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Instructor Class Description

Time Schedule:

Rachel A Cichowski
LSJ 490
Seattle Campus

Special Topics in Comparative Legal Institutions

Focused, comparative examination of legal institutions.

Class description

Women’s Rights as Human Rights LSJ 490/POL S 447 Winter 2005

This course is an elective course for the comparative legal institutions and politics track of the Law, Society and Justice program. The course is both international and comparative rather than having a United States focus. The purpose of the course is to expose students to the complex issues - social, political, economic and legal - that characterize women’s rights around the globe. Students will be asked to think critically about women’s rights while thinking comparatively about the varying domestic and international settings that can alter the meaning and practical application of these rights. The course will focus on various substantive areas of rights - from abortion politics to trafficking in women - at the domestic level. And we will also focus on women’s rights at the international level - including equality and women’ rights claims before supranational and international judicial bodies. Further, students will be asked to conduct research on a topic of their choice and to present their findings to class participants. The course will provide students with an introduction to and assistance in utilizing the web as a tool for conducting research on foreign and international legal and political issues.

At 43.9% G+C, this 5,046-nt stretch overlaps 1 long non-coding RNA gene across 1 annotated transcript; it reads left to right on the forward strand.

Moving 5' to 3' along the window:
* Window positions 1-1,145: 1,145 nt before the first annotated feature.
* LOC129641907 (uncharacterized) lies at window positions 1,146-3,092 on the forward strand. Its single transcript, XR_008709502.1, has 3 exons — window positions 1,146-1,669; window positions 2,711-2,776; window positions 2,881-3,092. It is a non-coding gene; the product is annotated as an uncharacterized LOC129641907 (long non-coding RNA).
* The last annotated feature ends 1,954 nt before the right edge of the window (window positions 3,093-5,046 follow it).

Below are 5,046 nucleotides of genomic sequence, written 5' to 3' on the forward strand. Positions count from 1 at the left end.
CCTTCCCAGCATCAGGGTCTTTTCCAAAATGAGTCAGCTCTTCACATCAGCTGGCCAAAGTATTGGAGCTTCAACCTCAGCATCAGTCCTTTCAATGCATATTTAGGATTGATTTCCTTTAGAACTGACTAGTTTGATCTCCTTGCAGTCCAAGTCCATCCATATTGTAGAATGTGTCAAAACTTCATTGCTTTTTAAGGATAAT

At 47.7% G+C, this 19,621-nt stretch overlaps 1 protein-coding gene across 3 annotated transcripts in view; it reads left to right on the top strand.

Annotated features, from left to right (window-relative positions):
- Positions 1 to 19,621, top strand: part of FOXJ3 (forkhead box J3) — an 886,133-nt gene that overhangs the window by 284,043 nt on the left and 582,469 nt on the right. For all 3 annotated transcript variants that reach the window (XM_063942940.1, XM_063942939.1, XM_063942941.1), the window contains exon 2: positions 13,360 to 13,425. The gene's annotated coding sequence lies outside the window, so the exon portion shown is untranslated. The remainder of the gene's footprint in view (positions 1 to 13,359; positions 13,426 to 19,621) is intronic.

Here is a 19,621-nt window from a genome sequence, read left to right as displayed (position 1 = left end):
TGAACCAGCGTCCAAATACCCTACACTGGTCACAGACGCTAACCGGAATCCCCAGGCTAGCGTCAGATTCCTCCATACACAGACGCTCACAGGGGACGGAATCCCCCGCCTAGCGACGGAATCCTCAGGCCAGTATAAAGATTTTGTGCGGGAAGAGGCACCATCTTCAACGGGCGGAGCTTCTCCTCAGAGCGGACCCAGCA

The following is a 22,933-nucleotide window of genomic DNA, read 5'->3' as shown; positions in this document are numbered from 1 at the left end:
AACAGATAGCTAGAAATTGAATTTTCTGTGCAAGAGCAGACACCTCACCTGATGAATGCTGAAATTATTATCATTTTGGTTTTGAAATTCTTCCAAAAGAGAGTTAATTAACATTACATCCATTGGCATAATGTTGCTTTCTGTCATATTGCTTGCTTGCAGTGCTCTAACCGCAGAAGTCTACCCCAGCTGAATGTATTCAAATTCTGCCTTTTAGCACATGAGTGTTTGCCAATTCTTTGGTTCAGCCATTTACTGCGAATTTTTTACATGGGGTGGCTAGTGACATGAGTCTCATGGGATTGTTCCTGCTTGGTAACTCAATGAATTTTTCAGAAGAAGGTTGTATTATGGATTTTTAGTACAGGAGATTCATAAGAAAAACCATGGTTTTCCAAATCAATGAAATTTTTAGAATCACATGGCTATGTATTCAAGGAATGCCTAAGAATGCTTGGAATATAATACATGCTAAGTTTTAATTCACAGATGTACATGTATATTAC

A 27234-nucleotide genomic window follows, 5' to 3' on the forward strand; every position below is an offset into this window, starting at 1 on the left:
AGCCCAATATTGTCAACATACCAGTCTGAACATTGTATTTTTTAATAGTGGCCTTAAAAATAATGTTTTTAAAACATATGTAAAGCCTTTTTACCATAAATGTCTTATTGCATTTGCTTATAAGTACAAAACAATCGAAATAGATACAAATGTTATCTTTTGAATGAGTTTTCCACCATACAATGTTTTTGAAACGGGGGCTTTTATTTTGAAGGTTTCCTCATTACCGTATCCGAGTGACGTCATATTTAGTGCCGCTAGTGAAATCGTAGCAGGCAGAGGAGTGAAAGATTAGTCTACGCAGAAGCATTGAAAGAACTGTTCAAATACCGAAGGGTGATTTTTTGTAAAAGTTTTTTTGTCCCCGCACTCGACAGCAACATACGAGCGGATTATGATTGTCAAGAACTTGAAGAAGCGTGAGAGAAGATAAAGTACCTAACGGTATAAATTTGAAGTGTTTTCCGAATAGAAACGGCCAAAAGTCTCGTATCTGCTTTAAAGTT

Student learning goals

General method of instruction

Recommended preparation

Class assignments and grading

Required Readings: Texts and course packet.

Assessment: Seminar Participation 20% Short Paper (3-4pp.) 20% Research Paper (10-12pp.) 60%


The information above is intended to be helpful in choosing courses. Because the instructor may further develop his/her plans for this course, its characteristics are subject to change without notice. In most cases, the official course syllabus will be distributed on the first day of class.
Last Update by Rachel A Cichowski
Date: 11/09/2004